Greenwald asks why "do Americans, seemingly regardless of party affiliation or geographic location, despise the political establishment?" Jonathan Bernstein answers:

The key to public opinion, especially when it's about abstractions divorced from practical day-to-day life, is that it follows opinion leaders. And all opinion leaders in America are against the establishment. In fact, no opinion leaders in America will admit to being part of the establishment! Virtually every president in my memory, from Nixon on with the possible exception of George H. W. Bush, not only ran against Washington to get elected but continued to campaign against Washington from the White House. Look at Obama -- he's not the establishment! He's not even the establishment of the Democratic Party; that's the message of keeping his grass-roots insurgent organization, OFA, running. Over on the Republican side, surely no one -- not Rush Limbaugh, not Glenn Beck or anyone at Fox News, and certainly not the Republican Party's most recent nominee for vice president -- would admit to being part of the dreaded establishment.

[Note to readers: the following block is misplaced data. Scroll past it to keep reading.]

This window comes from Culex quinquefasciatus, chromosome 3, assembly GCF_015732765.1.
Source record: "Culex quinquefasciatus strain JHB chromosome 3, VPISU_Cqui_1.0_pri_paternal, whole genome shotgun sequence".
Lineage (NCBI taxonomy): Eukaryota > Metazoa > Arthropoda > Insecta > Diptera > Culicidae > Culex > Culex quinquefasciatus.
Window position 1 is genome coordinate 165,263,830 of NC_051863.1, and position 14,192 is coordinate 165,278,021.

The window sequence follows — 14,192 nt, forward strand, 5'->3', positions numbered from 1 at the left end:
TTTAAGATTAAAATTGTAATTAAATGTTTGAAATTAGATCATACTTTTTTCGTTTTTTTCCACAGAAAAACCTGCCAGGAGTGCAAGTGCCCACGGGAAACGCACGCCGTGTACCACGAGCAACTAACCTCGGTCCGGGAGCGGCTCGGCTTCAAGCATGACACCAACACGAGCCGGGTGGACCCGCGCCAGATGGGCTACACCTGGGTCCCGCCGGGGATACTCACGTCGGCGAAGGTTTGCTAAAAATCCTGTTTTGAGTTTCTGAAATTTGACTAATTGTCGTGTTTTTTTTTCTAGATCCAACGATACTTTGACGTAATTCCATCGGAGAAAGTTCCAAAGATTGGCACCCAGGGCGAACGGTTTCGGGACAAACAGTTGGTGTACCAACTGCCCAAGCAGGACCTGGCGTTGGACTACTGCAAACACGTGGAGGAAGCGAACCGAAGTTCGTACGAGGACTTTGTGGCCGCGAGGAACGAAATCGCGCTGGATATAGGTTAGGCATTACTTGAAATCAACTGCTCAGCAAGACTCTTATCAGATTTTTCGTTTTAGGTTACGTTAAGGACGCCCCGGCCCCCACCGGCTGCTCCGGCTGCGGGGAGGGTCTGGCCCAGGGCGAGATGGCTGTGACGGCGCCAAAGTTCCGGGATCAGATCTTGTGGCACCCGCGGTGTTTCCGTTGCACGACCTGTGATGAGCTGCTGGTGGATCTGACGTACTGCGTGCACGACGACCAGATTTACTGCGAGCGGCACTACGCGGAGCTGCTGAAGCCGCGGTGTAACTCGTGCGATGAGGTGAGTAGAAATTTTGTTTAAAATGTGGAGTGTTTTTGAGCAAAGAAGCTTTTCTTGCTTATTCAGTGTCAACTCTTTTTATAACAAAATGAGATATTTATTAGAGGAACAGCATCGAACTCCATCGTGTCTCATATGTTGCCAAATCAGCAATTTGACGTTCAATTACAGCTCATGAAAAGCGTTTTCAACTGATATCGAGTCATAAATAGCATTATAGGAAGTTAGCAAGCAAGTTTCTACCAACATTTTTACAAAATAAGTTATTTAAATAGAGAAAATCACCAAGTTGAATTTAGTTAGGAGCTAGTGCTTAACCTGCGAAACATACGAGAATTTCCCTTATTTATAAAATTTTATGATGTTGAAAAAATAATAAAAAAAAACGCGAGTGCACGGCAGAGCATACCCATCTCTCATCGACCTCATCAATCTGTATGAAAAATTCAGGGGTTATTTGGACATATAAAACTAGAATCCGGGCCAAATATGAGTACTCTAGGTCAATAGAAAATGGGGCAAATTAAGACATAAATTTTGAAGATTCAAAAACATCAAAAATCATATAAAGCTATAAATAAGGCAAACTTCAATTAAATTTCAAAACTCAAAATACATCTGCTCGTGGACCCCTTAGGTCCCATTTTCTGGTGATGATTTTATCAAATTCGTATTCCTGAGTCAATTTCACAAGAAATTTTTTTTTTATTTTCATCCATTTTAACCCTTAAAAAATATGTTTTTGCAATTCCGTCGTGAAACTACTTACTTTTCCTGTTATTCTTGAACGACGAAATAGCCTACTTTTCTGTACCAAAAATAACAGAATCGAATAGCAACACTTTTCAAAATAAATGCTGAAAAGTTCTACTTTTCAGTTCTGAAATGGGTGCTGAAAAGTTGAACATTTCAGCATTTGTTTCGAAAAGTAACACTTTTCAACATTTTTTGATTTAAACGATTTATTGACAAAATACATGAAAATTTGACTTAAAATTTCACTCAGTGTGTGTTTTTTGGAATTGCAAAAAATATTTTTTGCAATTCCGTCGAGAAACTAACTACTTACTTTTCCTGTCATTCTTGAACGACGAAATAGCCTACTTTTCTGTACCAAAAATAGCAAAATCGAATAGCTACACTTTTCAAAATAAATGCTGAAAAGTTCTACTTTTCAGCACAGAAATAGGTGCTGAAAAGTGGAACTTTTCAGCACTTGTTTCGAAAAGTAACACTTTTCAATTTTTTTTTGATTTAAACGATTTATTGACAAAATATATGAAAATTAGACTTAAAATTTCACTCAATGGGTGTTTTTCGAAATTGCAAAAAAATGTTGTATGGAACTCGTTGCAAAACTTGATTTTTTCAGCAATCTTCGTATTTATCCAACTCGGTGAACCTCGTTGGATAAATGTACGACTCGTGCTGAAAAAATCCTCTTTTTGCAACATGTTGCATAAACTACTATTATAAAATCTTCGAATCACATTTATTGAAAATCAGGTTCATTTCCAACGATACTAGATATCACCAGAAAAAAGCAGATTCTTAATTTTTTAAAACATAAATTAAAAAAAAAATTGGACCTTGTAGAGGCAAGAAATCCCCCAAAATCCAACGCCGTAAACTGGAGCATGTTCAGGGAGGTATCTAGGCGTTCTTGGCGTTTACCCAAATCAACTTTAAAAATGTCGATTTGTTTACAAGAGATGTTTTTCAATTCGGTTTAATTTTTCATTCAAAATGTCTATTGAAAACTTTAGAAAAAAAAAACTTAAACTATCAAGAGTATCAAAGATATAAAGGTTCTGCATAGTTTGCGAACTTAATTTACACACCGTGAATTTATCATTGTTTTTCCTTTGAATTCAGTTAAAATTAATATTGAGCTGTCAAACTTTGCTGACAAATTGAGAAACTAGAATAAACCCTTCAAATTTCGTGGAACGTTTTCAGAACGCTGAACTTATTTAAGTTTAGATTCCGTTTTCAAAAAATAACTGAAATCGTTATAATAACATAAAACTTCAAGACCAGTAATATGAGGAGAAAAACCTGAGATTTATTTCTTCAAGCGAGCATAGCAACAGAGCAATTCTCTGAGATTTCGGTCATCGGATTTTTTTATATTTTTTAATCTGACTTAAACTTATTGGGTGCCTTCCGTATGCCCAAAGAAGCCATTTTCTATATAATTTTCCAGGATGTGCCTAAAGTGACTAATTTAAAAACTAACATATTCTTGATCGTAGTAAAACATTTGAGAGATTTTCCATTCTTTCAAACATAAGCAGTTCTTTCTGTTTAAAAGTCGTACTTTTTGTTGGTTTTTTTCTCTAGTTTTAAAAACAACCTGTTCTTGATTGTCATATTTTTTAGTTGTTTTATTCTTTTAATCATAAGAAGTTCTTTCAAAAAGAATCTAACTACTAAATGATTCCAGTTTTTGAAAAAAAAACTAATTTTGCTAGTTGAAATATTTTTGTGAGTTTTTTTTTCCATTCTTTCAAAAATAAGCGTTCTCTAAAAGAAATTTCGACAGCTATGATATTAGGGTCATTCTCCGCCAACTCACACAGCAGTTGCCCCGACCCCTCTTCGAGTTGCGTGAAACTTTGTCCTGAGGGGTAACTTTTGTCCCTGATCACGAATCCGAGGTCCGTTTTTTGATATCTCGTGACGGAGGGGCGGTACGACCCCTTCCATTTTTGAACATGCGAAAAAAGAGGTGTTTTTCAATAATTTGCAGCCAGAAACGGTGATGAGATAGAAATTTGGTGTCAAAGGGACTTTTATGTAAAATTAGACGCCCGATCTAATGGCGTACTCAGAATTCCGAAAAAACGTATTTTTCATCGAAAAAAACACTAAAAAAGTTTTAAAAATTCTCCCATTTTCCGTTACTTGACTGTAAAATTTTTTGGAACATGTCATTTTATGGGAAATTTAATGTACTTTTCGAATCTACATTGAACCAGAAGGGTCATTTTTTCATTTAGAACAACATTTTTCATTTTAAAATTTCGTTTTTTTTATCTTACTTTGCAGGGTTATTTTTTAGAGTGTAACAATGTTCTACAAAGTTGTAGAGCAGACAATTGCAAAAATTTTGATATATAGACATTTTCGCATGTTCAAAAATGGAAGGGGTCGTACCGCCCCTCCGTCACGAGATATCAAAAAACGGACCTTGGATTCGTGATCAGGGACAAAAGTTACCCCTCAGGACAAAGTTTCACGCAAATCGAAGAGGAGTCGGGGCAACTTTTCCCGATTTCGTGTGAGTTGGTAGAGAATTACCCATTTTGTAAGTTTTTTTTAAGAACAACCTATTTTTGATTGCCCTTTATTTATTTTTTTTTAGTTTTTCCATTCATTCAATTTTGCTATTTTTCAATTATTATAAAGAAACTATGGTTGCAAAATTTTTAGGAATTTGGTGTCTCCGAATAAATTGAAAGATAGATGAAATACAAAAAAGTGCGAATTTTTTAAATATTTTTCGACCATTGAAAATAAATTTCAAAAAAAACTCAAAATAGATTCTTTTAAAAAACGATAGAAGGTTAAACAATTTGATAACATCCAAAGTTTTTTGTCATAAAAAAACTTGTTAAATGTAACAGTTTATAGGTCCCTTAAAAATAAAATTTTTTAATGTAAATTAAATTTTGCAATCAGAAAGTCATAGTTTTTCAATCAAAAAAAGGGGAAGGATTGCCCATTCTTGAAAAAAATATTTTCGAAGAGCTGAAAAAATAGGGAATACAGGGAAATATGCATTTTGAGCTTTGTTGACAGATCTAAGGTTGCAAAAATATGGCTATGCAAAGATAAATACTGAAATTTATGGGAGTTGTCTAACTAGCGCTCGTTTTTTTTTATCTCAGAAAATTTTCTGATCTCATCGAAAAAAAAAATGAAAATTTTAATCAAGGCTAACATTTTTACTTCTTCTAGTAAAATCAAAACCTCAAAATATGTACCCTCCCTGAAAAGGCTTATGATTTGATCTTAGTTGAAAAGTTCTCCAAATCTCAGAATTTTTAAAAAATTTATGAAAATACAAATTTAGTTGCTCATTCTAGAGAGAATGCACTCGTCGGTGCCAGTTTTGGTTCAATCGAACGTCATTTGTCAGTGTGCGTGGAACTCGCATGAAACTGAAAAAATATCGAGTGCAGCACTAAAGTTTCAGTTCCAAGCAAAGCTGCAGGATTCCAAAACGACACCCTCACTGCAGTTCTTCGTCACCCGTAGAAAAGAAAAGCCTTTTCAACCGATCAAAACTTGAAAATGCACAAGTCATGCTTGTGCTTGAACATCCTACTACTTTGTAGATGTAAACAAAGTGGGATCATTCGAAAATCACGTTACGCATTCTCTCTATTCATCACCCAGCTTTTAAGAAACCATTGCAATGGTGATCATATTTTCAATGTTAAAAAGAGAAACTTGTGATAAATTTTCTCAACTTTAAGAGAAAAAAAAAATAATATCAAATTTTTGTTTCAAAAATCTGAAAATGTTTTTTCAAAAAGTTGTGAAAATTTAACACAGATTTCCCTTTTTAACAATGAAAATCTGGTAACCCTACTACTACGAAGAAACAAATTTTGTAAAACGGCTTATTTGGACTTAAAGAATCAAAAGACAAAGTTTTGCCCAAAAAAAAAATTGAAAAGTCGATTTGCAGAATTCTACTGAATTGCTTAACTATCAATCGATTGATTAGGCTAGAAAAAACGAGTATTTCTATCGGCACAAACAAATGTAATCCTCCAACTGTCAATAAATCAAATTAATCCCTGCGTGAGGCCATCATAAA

Or, in Julian Sanchez's words:

Apparently being part of "the establishment" is like being a hipster: even the paradigm cases have to deny it.

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